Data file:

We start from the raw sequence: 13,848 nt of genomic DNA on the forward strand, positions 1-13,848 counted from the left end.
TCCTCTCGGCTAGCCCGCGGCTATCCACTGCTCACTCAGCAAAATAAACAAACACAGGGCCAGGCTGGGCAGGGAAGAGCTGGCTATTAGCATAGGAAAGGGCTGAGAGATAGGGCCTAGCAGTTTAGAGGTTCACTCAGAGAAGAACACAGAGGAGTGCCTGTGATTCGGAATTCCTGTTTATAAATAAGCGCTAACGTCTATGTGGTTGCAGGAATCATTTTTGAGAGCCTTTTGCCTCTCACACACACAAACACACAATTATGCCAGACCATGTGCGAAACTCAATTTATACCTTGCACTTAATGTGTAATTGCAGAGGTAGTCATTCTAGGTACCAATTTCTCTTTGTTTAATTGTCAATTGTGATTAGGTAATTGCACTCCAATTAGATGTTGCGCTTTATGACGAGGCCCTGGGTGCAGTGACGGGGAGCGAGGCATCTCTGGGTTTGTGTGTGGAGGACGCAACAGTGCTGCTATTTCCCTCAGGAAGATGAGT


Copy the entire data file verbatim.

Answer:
We start from the raw sequence: 13,848 nt of genomic DNA on the forward strand, positions 1-13,848 counted from the left end.
TCCTCTCGGCTAGCCCGCGGCTATCCACTGCTCACTCAGCAAAATAAACAAACACAGGGCCAGGCTGGGCAGGGAAGAGCTGGCTATTAGCATAGGAAAGGGCTGAGAGATAGGGCCTAGCAGTTTAGAGGTTCACTCAGAGAAGAACACAGAGGAGTGCCTGTGATTCGGAATTCCTGTTTATAAATAAGCGCTAACGTCTATGTGGTTGCAGGAATCATTTTTGAGAGCCTTTTGCCTCTCACACACACAAACACACAATTATGCCAGACCATGTGCGAAACTCAATTTATACCTTGCACTTAATGTGTAATTGCAGAGGTAGTCATTCTAGGTACCAATTTCTCTTTGTTTAATTGTCAATTGTGATTAGGTAATTGCACTCCAATTAGATGTTGCGCTTTATGACGAGGCCCTGGGTGCAGTGACGGGGAGCGAGGCATCTCTGGGTTTGTGTGTGGAGGACGCAACAGTGCTGCTATTTCCCTCAGGAAGATGAGT